1. At Facebook, Chair and CEO Mark Zuckerberg and the board came under fire in 2014 for the process used to ratify director pay. That case, which went to trial under the entire fairness standard, argued that Zuckerberg’s deposition and affidavit of approval of the director compensation plan put forth by his board was not valid, as Zuckerberg was acting for the directors as an interested party and violated the rule that such transactions must be approved by a vote at a stockholders meeting or by written consent. Facebook settled in late January after Zuckerberg’s ratification was deemed invalid by the Delaware Chancery Court, and the social media company agreed to stricter oversight of director compensation.

Koors suggests that all boards take the time to ensure their disclosures accurately and clearly reflect the rationale of the director compensation program, with full highlights of their skills, qualifications, demographic diversity, and details on the nomination and board re-evaluation processes. More robust communication regarding director selection and compensation could help mitigate proxy season disruption, as well as protect against the types of litigation described.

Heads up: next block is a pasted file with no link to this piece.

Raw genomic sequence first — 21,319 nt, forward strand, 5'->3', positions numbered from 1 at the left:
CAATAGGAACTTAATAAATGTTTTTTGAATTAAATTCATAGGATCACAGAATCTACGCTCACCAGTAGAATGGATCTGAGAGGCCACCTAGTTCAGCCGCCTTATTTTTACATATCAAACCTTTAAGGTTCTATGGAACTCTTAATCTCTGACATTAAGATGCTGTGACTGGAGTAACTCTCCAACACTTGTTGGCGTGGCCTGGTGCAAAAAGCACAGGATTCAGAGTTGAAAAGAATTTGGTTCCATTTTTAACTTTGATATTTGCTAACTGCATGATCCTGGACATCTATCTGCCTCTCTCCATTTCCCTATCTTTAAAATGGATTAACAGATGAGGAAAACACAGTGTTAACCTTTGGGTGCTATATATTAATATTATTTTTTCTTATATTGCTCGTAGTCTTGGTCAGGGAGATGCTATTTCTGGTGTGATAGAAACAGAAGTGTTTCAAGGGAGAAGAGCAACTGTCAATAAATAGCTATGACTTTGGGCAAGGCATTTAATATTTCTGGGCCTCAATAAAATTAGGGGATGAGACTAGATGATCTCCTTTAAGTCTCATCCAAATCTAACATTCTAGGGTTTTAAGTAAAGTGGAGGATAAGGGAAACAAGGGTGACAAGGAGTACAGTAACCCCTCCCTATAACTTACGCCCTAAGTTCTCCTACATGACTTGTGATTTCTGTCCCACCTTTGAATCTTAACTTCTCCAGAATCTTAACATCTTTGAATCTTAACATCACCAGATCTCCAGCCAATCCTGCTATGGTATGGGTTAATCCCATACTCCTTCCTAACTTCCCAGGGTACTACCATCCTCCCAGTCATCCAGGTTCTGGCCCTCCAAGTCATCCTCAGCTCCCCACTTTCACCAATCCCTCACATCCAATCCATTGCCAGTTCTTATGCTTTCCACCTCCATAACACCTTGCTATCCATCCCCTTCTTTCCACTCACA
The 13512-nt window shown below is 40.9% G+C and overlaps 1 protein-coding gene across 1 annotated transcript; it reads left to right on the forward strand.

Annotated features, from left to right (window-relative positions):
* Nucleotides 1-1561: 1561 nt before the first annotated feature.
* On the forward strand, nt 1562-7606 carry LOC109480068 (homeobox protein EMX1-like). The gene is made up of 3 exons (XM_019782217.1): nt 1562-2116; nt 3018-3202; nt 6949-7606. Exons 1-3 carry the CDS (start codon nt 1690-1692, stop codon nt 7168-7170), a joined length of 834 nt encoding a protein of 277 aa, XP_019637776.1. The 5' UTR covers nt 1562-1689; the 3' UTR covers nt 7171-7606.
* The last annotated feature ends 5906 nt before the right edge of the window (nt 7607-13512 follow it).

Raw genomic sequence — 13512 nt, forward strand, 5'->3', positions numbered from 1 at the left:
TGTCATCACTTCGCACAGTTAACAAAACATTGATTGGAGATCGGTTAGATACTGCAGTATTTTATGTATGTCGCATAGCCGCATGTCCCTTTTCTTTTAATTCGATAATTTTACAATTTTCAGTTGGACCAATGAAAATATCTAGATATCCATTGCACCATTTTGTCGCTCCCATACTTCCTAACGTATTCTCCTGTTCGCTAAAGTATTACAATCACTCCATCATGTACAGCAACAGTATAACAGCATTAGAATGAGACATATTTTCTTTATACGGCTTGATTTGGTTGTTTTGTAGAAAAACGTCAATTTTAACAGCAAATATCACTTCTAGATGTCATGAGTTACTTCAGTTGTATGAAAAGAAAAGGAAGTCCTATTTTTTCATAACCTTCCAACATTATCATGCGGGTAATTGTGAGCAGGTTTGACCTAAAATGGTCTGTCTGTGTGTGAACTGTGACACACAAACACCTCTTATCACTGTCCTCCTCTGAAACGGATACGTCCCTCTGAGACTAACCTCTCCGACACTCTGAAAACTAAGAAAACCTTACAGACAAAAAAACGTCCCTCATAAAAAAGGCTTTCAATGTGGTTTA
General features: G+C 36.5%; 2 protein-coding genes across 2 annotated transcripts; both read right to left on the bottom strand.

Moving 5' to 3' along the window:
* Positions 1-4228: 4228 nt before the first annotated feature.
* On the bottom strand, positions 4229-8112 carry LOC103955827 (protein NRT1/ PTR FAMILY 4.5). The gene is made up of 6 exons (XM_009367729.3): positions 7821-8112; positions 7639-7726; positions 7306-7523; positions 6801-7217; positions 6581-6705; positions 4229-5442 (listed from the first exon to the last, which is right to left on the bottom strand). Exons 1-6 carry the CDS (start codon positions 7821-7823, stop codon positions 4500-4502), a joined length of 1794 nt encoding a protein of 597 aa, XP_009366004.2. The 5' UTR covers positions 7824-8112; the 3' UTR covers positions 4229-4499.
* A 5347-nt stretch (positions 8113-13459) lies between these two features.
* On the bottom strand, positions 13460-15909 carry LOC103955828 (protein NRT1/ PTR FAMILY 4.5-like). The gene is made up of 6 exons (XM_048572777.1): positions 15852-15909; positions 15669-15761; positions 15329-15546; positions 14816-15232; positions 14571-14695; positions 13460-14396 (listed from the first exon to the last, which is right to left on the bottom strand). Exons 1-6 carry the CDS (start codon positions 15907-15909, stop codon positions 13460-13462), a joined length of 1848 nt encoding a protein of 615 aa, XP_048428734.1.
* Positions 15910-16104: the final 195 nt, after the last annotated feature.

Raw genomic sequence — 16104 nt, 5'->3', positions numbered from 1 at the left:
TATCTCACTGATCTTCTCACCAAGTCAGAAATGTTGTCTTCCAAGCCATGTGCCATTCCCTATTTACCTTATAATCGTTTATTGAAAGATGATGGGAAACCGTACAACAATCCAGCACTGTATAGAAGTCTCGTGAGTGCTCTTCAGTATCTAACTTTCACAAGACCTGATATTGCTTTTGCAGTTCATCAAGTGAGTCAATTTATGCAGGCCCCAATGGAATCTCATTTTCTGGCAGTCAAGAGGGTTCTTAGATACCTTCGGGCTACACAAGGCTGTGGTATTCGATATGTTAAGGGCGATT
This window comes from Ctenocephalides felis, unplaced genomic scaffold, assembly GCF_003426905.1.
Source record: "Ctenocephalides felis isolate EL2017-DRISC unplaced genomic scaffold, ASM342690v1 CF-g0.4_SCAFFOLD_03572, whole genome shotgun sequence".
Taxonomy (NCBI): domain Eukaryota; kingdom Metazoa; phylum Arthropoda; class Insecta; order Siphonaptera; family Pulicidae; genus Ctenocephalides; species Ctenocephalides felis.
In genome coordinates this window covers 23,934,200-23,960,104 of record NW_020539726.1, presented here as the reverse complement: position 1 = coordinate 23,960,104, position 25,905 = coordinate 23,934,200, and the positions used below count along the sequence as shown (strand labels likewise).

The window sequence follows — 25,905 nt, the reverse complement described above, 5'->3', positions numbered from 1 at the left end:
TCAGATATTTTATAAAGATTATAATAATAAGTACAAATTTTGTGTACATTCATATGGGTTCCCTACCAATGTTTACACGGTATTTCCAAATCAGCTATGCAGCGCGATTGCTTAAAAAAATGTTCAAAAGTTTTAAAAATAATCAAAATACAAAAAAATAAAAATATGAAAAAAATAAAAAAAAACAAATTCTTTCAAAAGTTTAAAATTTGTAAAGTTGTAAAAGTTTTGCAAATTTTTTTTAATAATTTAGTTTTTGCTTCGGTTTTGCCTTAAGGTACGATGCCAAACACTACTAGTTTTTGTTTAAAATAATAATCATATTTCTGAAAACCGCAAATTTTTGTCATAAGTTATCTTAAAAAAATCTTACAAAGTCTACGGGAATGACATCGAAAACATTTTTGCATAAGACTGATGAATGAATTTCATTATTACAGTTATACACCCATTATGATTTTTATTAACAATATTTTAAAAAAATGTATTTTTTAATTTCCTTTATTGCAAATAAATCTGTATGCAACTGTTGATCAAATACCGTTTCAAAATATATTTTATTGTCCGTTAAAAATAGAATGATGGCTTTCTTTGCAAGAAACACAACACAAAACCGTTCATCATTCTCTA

Survey Methodology

Pearl Meyer’s 17th annual survey of non-employee director compensation examines key director compensation elements as collected from 1,400 companies across 24 industries, and derives its findings from proxy and other financial statements that disclose director compensation information for the fiscal year ending between Feb. 1, 2014, and Jan. 21, 2015. Companies were assigned to one of the 24 industries based on their industry classification within Standard & Poor’s Global Industry Classification Standard (GICS). Data for the survey was collected in part by Equilar Inc. Comparisons are made to the Pearl Meyer/NACD 2014–2015 Director Compensation Report. All companies surveyed are publicly traded.